7 Mr. Cheap

Mike: Bah, they’ve been going down hill for a while now. Erm… I mean: You’re right boss, they’re still as good as ever! ;-). You’ll love the Sopranos.

Guinness: Truth be told, I first read that onion story after you pointed me to it (in your StumbleUpon I think).

MGL: I’m not sure what people are going to think of Canada if they base our country on watching Degrassi, Corner Gas and Little Mosque…

Nicolas: I ALMOST included Red Dwarf but worried that it would be a fairly niche group of readers that would like it. Kryten’s accent is apparently the actor “doing a bad Canadian accent“.

8 Mr. Cheap

Jerry: You’re right that sports are a big factor for keeping TV. I don’t watch any sports, so it didn’t even occur to me.

9 nobleea

I loved the Alias series, and having never watched it on tv, i got to watch it on dvd; cliffhanger to cliffhanger.

Fawlty Towers is the best brit comedy show. For sure it’s old, but even after having seen each episode dozens of times, we still are in stitches (“whatever you do, don’t mention the war”)

we usually have only basic cable, but in the past 4 months we’ve had nothing due to renovations in the living room.

10 Al

THE RED GREEN SHOW

11 Meadow

I second Guiness416′s vote for The Fast Show. (“Suits you, sir!”)

Also, Intelligence (CBC) is apparently available on DVD. The best show they’d had in ages, so of course, it must be cancelled. :S

12 Dillon

The HBO series The Wire is excellent, and available on DVD.

13 Tammy Lee

I’m almost to the point where I can give up cable because I watch most of my shows online, and legally, for free.

The Comedy Network’s Web site has dozens of shows free for viewing. HGTV, Food Network Canada, and Adult Swim have full episodes online.

And Restaurant Makeover is one of my favourite Canadian shows.

14 Mr. Cheap

TL: Good point! I should have mentioned that many networks make shows available on-line for free at their website…

Some of my friends have gone to the Restaurants featured on R.M., so beyond the makeover I think its pretty good advertising.

15 Kyle

You forgot Mr Bean reruns!

16 Gates VP

Ummm… first the plug: hulu.com -> network TV on the web 24 hours after it comes out. My wife and I watch Heroes on Tuesday with 3 minutes of commercials instead of Monday with 18 minutes of commercials. And the image is DVD quality instead of TV quality.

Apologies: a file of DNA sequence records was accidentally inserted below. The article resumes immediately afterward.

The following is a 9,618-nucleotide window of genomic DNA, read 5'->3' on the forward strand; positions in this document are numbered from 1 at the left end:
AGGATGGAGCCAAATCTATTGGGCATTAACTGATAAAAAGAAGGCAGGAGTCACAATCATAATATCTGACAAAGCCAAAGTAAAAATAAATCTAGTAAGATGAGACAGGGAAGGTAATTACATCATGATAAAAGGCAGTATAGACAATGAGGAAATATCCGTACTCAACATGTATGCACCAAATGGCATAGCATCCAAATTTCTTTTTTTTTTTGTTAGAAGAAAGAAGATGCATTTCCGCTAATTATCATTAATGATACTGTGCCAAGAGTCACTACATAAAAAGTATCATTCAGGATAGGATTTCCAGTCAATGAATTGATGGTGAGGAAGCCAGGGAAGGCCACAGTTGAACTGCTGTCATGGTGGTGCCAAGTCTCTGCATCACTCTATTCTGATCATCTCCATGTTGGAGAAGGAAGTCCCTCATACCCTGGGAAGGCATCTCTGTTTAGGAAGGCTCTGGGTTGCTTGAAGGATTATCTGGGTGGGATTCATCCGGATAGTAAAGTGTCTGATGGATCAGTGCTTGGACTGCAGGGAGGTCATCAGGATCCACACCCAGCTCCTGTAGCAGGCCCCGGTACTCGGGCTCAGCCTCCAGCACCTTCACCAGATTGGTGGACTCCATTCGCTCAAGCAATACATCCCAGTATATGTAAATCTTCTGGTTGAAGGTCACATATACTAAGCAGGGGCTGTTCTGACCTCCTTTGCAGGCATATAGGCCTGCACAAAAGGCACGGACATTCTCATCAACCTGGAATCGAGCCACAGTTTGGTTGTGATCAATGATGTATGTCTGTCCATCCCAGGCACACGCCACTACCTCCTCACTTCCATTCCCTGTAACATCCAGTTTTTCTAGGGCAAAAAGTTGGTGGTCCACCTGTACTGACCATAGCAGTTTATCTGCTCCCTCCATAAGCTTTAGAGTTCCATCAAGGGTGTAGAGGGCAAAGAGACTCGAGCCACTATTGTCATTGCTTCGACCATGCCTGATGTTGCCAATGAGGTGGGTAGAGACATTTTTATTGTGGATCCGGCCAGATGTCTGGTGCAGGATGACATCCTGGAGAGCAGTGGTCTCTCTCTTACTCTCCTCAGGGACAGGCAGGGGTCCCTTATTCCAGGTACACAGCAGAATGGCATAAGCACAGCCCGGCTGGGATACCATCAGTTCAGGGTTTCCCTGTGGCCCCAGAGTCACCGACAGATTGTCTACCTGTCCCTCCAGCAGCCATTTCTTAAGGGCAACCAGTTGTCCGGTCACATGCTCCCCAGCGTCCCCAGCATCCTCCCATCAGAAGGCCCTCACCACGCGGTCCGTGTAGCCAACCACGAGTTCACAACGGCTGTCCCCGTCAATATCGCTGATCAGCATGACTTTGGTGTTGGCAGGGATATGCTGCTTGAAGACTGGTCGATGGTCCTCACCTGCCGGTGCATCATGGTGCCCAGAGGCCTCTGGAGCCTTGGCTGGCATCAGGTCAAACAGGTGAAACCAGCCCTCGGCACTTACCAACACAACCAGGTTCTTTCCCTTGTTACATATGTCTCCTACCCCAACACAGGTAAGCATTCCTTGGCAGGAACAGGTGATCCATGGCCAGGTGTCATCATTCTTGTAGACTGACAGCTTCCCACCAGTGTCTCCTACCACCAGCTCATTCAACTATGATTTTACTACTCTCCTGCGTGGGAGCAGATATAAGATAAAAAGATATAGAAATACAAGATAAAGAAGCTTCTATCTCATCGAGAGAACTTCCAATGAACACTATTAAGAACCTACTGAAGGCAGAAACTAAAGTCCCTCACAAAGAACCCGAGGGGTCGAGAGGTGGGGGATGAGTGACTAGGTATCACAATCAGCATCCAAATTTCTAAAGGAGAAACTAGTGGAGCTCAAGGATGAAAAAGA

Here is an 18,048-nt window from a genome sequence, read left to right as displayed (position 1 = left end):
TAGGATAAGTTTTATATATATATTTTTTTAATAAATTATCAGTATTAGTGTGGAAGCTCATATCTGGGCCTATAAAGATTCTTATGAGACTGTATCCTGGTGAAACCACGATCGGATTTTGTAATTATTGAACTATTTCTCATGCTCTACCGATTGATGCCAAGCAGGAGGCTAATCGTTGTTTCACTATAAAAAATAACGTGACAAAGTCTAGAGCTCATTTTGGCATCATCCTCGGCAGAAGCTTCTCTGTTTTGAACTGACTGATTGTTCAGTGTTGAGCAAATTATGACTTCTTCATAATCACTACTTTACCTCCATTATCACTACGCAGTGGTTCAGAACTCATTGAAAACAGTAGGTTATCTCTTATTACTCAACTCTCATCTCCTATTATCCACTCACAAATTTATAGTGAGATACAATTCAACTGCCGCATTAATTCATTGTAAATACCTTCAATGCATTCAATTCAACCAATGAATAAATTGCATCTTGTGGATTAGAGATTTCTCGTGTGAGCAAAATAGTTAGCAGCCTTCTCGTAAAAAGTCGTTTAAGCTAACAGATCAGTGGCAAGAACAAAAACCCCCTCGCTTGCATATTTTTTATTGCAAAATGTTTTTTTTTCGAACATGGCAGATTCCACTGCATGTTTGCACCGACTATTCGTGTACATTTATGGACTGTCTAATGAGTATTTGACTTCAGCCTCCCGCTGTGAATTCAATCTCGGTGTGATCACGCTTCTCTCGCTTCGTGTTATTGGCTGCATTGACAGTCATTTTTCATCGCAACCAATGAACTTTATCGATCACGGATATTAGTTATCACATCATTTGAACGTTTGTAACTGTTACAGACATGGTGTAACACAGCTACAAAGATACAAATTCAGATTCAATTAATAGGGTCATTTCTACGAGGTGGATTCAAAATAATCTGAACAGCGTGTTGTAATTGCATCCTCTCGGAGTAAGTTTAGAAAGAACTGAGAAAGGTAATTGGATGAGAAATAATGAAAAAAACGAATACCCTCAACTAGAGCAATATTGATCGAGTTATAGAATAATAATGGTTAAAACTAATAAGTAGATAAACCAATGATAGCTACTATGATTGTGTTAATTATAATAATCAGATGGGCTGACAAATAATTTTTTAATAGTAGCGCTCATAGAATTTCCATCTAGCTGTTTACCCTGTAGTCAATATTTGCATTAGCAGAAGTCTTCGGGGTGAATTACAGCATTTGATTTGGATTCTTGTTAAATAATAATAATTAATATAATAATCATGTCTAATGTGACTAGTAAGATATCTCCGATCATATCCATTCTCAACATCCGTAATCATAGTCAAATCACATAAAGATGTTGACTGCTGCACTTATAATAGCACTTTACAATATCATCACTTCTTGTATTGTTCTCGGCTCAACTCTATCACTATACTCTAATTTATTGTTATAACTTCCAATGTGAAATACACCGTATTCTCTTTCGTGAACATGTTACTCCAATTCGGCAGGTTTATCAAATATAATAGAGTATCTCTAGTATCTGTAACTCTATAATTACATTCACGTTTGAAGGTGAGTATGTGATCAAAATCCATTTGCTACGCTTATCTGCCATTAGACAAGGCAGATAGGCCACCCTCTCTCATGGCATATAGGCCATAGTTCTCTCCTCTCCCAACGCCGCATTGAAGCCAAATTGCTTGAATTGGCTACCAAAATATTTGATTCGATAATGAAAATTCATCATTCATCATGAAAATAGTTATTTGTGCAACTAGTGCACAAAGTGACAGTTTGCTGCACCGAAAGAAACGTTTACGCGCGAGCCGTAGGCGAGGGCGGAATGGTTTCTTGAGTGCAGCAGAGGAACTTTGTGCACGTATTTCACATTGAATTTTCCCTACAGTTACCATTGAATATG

Hulu has a lot of shows and extra content, but they only run the 5 most recent episodes for any show (so you can’t get too far behind, they still want you to buy the DVD).

Also Netflix subscribers also get a Video on Demand feature (here in the US at least). So I know couples who have legally streamed themselves seasons of TV (via the XBOX 360 :)

Also, this suggestion is just full of illusion: A popular suggestion would probably be to get rid of the TV altogether and start reading library books.

In no way is reading Nora Roberts any better for your brain than watching to Mike Rowe on dirty jobs. Heck, his vocabulary is just as extensive. Books are just one of the many canvasses for sharing knowledge and entertainment and they all exist for a reason. Even outside of entertainment, lots of educational material cam be much better presented in video format.

If you’re a CFL fan, you can usually watch on-line via TSN.ca (it’s how we do it in the US). Of course, when it comes to sports, I would also go to the local bar for big events. I’ve taken friends off to Boston Pizza’s lounge to watch the NBA Finals. In one sense it does cost money, but you’re also spending time with friends.

Honestly, as a person who’s gone from TV to no TV and back again, there’s no real moral high ground to be had by anyone here. Bad TV is no better than bad books or bad radio shows.

At the end of the day, we all need a little brain candy. But you definitely don’t need a TV to get that brain candy on to your home entertainment system :)

17 NL

If you like The Office, HBO’s Extras is also really good.

18 Tammy Lee

@Nerd Money: Ooh! That’s good to know!